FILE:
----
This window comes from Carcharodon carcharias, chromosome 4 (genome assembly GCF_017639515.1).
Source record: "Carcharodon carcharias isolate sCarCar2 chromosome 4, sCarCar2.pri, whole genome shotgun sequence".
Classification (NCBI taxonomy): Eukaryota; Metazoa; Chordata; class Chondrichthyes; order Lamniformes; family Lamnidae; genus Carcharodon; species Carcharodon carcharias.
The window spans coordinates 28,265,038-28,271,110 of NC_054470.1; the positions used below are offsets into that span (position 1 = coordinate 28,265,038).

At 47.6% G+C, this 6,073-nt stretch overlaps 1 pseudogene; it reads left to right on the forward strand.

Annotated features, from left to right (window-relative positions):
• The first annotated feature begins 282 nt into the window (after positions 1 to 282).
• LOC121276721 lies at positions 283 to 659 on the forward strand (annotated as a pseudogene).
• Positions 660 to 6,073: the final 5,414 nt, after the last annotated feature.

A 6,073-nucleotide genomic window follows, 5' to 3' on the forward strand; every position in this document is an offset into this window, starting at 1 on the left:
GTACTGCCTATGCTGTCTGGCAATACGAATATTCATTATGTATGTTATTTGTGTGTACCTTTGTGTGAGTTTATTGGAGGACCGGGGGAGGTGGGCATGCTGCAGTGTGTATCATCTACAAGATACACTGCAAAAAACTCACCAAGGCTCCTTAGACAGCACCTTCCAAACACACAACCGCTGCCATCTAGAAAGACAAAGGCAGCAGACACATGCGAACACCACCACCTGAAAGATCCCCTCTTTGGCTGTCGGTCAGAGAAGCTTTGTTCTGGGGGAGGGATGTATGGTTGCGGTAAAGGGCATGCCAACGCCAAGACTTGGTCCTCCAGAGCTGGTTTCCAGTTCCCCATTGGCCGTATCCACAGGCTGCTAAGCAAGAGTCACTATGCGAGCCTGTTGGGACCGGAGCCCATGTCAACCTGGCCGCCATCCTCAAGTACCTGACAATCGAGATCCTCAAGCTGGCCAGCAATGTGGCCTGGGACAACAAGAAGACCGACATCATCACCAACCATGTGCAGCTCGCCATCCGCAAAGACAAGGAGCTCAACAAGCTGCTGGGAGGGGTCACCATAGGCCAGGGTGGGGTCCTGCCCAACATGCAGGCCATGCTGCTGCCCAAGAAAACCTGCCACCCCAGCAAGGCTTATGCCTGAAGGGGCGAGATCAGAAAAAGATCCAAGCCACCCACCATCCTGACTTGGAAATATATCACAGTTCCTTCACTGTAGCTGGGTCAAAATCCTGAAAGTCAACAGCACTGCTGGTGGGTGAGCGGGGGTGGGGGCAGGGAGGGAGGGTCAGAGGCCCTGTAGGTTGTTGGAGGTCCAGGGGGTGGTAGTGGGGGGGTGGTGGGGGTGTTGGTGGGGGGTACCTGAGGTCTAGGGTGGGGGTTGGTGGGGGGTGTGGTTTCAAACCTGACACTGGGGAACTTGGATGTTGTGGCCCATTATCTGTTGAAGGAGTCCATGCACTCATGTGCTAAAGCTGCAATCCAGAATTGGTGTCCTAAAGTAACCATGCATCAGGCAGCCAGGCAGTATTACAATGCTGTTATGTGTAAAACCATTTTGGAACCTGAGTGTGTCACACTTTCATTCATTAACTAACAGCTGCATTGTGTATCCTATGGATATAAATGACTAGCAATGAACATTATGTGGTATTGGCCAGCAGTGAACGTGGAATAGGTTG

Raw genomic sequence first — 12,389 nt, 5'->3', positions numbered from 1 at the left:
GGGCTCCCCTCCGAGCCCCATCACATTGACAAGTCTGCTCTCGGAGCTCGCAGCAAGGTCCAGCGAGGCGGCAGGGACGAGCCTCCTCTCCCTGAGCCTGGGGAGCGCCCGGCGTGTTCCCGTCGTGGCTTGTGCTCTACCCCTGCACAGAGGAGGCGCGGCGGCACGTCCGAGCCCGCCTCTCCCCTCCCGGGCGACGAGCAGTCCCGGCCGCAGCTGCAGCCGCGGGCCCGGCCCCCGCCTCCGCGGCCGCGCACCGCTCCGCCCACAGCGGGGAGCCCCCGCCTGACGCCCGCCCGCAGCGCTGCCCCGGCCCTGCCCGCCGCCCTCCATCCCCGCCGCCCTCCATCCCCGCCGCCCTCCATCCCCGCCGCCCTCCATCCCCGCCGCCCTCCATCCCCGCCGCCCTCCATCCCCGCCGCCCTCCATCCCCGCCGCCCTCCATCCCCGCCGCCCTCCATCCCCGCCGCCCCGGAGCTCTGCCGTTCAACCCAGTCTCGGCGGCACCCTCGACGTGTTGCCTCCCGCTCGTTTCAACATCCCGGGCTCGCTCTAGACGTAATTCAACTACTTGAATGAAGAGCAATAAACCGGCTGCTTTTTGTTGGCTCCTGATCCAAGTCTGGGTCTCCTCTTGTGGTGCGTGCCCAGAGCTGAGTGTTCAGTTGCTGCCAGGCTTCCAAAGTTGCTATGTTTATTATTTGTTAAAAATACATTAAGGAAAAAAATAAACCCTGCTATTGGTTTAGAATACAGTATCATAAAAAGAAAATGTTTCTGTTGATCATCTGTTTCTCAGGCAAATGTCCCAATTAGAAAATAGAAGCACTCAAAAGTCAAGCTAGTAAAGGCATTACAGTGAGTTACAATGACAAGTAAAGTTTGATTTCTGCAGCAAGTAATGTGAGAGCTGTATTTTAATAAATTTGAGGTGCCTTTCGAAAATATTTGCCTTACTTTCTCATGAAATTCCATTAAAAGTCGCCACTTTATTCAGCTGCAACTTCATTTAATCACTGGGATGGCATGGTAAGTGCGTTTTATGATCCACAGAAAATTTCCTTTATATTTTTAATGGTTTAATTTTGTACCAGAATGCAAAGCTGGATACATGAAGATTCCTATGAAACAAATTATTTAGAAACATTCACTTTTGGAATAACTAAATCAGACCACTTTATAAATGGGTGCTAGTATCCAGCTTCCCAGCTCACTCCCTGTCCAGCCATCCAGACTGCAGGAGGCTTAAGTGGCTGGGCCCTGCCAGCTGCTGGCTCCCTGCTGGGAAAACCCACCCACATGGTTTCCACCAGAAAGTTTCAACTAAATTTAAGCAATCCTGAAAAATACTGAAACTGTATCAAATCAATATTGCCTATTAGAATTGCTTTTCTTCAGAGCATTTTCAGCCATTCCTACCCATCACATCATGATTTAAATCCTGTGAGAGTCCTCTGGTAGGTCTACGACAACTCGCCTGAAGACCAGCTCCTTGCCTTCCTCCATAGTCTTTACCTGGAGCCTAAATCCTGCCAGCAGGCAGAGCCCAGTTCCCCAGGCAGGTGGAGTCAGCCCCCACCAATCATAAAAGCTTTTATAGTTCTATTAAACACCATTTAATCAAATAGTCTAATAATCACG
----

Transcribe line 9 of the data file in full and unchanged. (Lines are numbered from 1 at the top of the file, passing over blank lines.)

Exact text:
• Positions 660 to 6,073: the final 5,414 nt, after the last annotated feature.